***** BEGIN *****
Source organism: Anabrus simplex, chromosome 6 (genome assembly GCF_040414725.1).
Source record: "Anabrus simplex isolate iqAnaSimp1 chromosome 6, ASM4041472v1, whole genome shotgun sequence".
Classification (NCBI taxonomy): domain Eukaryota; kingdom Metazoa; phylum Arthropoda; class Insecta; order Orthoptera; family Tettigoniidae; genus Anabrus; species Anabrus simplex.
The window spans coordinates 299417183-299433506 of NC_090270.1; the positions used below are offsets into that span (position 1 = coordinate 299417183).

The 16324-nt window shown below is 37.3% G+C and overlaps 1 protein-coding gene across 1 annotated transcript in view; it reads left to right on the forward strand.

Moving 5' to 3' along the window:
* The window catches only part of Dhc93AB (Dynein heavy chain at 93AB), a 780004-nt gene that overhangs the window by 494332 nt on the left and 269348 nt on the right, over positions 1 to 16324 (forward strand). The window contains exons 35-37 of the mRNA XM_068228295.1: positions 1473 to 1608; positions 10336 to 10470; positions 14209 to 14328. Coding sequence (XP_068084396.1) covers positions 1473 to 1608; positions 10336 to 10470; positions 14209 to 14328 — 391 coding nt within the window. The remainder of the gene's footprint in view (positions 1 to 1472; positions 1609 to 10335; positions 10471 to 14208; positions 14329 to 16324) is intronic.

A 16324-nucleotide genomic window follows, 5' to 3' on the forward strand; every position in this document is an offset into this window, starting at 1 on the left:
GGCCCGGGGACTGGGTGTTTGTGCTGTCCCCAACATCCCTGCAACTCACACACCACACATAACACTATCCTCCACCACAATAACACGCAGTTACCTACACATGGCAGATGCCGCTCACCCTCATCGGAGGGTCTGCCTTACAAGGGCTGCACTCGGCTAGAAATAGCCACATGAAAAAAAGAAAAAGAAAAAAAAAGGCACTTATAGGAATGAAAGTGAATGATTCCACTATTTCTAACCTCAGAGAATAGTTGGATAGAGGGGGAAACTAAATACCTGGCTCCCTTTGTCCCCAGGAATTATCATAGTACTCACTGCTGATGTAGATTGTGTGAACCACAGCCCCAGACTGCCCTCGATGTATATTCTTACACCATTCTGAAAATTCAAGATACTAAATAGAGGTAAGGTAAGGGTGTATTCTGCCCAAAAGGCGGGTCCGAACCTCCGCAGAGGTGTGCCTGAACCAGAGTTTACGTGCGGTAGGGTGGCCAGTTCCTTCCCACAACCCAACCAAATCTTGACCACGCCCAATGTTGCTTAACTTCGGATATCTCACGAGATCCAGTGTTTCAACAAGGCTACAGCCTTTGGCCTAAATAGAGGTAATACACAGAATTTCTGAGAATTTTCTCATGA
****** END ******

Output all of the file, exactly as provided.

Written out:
Source organism: Anabrus simplex, chromosome 6 (genome assembly GCF_040414725.1).
Source record: "Anabrus simplex isolate iqAnaSimp1 chromosome 6, ASM4041472v1, whole genome shotgun sequence".
Classification (NCBI taxonomy): domain Eukaryota; kingdom Metazoa; phylum Arthropoda; class Insecta; order Orthoptera; family Tettigoniidae; genus Anabrus; species Anabrus simplex.
The window spans coordinates 299417183-299433506 of NC_090270.1; the positions used below are offsets into that span (position 1 = coordinate 299417183).

The 16324-nt window shown below is 37.3% G+C and overlaps 1 protein-coding gene across 1 annotated transcript in view; it reads left to right on the forward strand.

Moving 5' to 3' along the window:
* The window catches only part of Dhc93AB (Dynein heavy chain at 93AB), a 780004-nt gene that overhangs the window by 494332 nt on the left and 269348 nt on the right, over positions 1 to 16324 (forward strand). The window contains exons 35-37 of the mRNA XM_068228295.1: positions 1473 to 1608; positions 10336 to 10470; positions 14209 to 14328. Coding sequence (XP_068084396.1) covers positions 1473 to 1608; positions 10336 to 10470; positions 14209 to 14328 — 391 coding nt within the window. The remainder of the gene's footprint in view (positions 1 to 1472; positions 1609 to 10335; positions 10471 to 14208; positions 14329 to 16324) is intronic.

A 16324-nucleotide genomic window follows, 5' to 3' on the forward strand; every position in this document is an offset into this window, starting at 1 on the left:
GGCCCGGGGACTGGGTGTTTGTGCTGTCCCCAACATCCCTGCAACTCACACACCACACATAACACTATCCTCCACCACAATAACACGCAGTTACCTACACATGGCAGATGCCGCTCACCCTCATCGGAGGGTCTGCCTTACAAGGGCTGCACTCGGCTAGAAATAGCCACATGAAAAAAAGAAAAAGAAAAAAAAAGGCACTTATAGGAATGAAAGTGAATGATTCCACTATTTCTAACCTCAGAGAATAGTTGGATAGAGGGGGAAACTAAATACCTGGCTCCCTTTGTCCCCAGGAATTATCATAGTACTCACTGCTGATGTAGATTGTGTGAACCACAGCCCCAGACTGCCCTCGATGTATATTCTTACACCATTCTGAAAATTCAAGATACTAAATAGAGGTAAGGTAAGGGTGTATTCTGCCCAAAAGGCGGGTCCGAACCTCCGCAGAGGTGTGCCTGAACCAGAGTTTACGTGCGGTAGGGTGGCCAGTTCCTTCCCACAACCCAACCAAATCTTGACCACGCCCAATGTTGCTTAACTTCGGATATCTCACGAGATCCAGTGTTTCAACAAGGCTACAGCCTTTGGCCTAAATAGAGGTAATACACAGAATTTCTGAGAATTTTCTCATGA